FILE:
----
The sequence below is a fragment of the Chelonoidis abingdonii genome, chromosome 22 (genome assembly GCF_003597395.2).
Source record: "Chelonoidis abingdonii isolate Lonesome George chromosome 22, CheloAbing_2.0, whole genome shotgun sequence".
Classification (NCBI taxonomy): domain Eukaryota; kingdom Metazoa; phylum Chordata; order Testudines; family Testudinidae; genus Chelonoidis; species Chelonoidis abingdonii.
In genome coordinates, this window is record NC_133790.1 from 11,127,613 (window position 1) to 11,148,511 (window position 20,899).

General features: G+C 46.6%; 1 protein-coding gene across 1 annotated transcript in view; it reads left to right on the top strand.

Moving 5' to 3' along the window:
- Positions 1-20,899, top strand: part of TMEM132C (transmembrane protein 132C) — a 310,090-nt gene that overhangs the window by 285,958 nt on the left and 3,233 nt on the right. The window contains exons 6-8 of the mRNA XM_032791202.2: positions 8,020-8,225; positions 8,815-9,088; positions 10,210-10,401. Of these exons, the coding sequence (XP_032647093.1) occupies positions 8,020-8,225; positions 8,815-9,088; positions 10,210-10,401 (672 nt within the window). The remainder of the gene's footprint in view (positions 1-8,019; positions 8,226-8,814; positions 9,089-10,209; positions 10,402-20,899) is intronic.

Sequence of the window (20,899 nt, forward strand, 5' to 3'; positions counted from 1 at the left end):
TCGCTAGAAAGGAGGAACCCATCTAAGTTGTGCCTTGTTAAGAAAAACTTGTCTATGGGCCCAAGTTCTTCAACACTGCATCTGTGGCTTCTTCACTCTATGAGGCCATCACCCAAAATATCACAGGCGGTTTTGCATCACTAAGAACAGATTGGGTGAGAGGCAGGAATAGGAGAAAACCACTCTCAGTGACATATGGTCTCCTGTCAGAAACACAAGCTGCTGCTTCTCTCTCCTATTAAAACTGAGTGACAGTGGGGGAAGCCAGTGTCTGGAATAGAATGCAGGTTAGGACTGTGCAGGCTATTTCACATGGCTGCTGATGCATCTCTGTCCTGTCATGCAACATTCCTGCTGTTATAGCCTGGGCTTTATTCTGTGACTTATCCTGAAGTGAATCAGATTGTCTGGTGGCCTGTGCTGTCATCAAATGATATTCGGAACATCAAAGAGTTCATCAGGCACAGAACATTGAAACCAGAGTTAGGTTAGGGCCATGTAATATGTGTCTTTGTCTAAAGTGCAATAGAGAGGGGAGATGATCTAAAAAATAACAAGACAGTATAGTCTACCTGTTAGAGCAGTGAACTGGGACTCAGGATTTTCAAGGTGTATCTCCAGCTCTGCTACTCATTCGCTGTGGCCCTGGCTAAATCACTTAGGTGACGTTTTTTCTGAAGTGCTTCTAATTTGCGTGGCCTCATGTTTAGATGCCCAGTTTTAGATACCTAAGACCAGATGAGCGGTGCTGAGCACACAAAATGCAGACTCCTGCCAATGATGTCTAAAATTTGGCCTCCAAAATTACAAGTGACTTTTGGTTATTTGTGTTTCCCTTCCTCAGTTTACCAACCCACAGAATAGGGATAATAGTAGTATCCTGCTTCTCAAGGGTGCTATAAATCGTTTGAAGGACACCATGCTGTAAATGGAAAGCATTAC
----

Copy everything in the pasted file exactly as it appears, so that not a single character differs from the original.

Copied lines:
The sequence below is a fragment of the Chelonoidis abingdonii genome, chromosome 22 (genome assembly GCF_003597395.2).
Source record: "Chelonoidis abingdonii isolate Lonesome George chromosome 22, CheloAbing_2.0, whole genome shotgun sequence".
Classification (NCBI taxonomy): domain Eukaryota; kingdom Metazoa; phylum Chordata; order Testudines; family Testudinidae; genus Chelonoidis; species Chelonoidis abingdonii.
In genome coordinates, this window is record NC_133790.1 from 11,127,613 (window position 1) to 11,148,511 (window position 20,899).

General features: G+C 46.6%; 1 protein-coding gene across 1 annotated transcript in view; it reads left to right on the top strand.

Moving 5' to 3' along the window:
- Positions 1-20,899, top strand: part of TMEM132C (transmembrane protein 132C) — a 310,090-nt gene that overhangs the window by 285,958 nt on the left and 3,233 nt on the right. The window contains exons 6-8 of the mRNA XM_032791202.2: positions 8,020-8,225; positions 8,815-9,088; positions 10,210-10,401. Of these exons, the coding sequence (XP_032647093.1) occupies positions 8,020-8,225; positions 8,815-9,088; positions 10,210-10,401 (672 nt within the window). The remainder of the gene's footprint in view (positions 1-8,019; positions 8,226-8,814; positions 9,089-10,209; positions 10,402-20,899) is intronic.

Sequence of the window (20,899 nt, forward strand, 5' to 3'; positions counted from 1 at the left end):
TCGCTAGAAAGGAGGAACCCATCTAAGTTGTGCCTTGTTAAGAAAAACTTGTCTATGGGCCCAAGTTCTTCAACACTGCATCTGTGGCTTCTTCACTCTATGAGGCCATCACCCAAAATATCACAGGCGGTTTTGCATCACTAAGAACAGATTGGGTGAGAGGCAGGAATAGGAGAAAACCACTCTCAGTGACATATGGTCTCCTGTCAGAAACACAAGCTGCTGCTTCTCTCTCCTATTAAAACTGAGTGACAGTGGGGGAAGCCAGTGTCTGGAATAGAATGCAGGTTAGGACTGTGCAGGCTATTTCACATGGCTGCTGATGCATCTCTGTCCTGTCATGCAACATTCCTGCTGTTATAGCCTGGGCTTTATTCTGTGACTTATCCTGAAGTGAATCAGATTGTCTGGTGGCCTGTGCTGTCATCAAATGATATTCGGAACATCAAAGAGTTCATCAGGCACAGAACATTGAAACCAGAGTTAGGTTAGGGCCATGTAATATGTGTCTTTGTCTAAAGTGCAATAGAGAGGGGAGATGATCTAAAAAATAACAAGACAGTATAGTCTACCTGTTAGAGCAGTGAACTGGGACTCAGGATTTTCAAGGTGTATCTCCAGCTCTGCTACTCATTCGCTGTGGCCCTGGCTAAATCACTTAGGTGACGTTTTTTCTGAAGTGCTTCTAATTTGCGTGGCCTCATGTTTAGATGCCCAGTTTTAGATACCTAAGACCAGATGAGCGGTGCTGAGCACACAAAATGCAGACTCCTGCCAATGATGTCTAAAATTTGGCCTCCAAAATTACAAGTGACTTTTGGTTATTTGTGTTTCCCTTCCTCAGTTTACCAACCCACAGAATAGGGATAATAGTAGTATCCTGCTTCTCAAGGGTGCTATAAATCGTTTGAAGGACACCATGCTGTAAATGGAAAGCATTAC